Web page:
I’m gonna write a mid-day diary entry today, because i have all my second graders write journals, and i feel like writing one, too. I can’t even remember the last time i wrote a diary entry just describing what i did for the day.
Is it possible to black out without having consumed any alcohol? Because i think i did last night, and it was my first “blackout” ever. I woke up at 1:30am, with the lights on and the window open. I couldn’t remember how i ended up in bed, asleep. I couldn’t remember what i did before i fell asleep. All i remembered was being on Facebook around 1am. After taking a minute to re-orient myself, i got out of bed and checked to see if i’d set an alarm, and i hadn’t. I tried to finish correcting essays, but i was so tired i closed my eyes to rest a little bit. It was my first time falling asleep in a chair. I woke up again at 2:30 with the worst stomachache. I think i ate spoiled yogurt. You see, my local grocery store started stocking my favorite yogurt, but they don’t refrigerate it; they just stack it in front of the fridge case. I didn’t think i should buy it, but i took the risk anyway because i really wanted that yogurt. I’ll have to complain the next time i go.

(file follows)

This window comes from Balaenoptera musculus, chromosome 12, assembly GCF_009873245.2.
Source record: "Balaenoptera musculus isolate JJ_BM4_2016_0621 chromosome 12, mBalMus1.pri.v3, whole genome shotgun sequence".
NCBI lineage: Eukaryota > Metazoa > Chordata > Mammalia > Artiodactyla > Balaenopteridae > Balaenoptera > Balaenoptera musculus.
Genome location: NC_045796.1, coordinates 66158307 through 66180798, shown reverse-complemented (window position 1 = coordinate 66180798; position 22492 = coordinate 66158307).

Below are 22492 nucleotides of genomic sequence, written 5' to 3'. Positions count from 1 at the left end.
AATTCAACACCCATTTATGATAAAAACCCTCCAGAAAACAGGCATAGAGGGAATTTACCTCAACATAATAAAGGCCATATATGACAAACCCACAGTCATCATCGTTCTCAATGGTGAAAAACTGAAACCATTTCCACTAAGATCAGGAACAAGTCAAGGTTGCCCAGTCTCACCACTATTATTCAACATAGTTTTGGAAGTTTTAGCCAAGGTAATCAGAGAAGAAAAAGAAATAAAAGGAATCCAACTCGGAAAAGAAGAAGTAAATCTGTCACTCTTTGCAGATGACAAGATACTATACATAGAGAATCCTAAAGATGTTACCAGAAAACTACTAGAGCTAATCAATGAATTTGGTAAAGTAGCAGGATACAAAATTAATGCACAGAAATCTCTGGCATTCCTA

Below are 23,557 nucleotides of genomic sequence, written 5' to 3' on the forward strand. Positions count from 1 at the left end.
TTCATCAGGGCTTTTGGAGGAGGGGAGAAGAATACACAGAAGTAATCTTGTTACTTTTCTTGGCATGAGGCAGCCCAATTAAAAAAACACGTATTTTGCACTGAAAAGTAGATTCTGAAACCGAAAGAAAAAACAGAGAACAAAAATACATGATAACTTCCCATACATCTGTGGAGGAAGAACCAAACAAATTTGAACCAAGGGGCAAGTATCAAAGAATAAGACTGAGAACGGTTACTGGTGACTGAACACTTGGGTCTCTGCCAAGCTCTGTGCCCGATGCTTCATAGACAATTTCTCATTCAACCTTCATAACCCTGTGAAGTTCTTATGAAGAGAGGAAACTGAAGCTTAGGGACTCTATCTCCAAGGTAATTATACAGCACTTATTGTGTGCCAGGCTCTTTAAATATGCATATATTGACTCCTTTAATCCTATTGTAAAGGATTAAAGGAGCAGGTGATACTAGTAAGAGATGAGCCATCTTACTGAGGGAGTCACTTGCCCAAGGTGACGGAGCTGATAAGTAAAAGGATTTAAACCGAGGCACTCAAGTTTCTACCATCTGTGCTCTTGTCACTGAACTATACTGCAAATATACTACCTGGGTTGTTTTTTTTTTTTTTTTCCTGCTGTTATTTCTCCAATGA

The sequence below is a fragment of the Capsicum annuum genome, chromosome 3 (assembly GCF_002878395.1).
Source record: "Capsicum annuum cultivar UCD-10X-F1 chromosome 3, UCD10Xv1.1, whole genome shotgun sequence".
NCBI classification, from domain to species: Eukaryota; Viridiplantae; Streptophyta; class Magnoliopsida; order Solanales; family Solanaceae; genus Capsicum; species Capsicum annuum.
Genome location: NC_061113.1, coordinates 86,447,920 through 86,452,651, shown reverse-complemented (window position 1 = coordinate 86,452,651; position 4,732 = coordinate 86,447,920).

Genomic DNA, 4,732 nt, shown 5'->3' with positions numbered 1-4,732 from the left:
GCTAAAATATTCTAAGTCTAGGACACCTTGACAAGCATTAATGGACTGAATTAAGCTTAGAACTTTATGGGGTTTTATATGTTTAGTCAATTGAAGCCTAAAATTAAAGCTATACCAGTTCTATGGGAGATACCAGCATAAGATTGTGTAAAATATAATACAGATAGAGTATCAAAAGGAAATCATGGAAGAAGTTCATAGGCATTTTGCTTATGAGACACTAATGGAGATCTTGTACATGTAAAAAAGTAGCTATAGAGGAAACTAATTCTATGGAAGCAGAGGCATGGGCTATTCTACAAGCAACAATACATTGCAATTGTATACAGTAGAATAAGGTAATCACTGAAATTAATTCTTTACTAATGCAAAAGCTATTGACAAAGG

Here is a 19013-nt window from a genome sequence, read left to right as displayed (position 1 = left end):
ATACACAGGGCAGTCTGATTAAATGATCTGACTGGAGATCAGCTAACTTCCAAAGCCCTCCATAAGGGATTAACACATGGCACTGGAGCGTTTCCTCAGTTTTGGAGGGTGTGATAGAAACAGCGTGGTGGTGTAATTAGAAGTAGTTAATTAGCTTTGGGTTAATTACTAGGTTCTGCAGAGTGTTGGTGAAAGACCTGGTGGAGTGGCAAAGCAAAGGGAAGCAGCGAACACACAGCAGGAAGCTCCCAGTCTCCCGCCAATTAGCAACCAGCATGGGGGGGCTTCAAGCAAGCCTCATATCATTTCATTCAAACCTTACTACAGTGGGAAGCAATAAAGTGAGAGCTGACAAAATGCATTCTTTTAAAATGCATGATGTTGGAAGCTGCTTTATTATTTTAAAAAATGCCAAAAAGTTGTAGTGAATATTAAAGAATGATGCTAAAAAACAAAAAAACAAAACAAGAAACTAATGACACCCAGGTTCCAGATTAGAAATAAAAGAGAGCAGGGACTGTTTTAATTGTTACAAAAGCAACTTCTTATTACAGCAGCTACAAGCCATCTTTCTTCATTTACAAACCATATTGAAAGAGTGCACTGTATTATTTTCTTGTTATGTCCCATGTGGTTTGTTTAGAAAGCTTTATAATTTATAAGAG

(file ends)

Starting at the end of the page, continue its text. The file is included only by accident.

So anyway, after a half-hour of torture, i took some Pepto Bismol, set my alarm for 4am, and passed out once again. I slept through the alarm but somehow woke up in a panic at 6:47, with just enough time to get ready for school. I had time to input Class 6’s journal grades, but there was no way i was going to finish correcting Class 3’s 2nd set of essays (i have Class 3 1st period and Class 6 2nd period on Fridays). They submitted these essays a week ago, so i really wanted to give them back today. Luckily, this class is somehow way ahead of the other classes (most classes wrote their 2nd essay in class today), so this doesn’t set them back in any way. Besides, if i’d returned them today, they would have had to do rewrites over break. So we had a relaxing lesson today writing and talking about Chuseok. The girls had a good time, i wasn’t ordering them to shut up like i always am during timed writings, and their faces absolutely lit up when i gave them all letters as a Chuseok present. My head co-teacher, who teaches that class with me, was pleased with the letter, too. She later came to me, smiling and thanking me for it. The letter was an excuse to have students learn my handwriting (i gave them each a handwritten copy and a typed copy), but it contained all the things that i’ve been wanting to tell them since starting teaching here. I explained why i was so strict, stricter than probably any other teacher in this school, and i really hope they read it, because it was sincere. Until now, i think my head co-t hated me a little bit for being so hard on them, but she told me today that she understands now why i teach this way. So i’m glad that’s settled.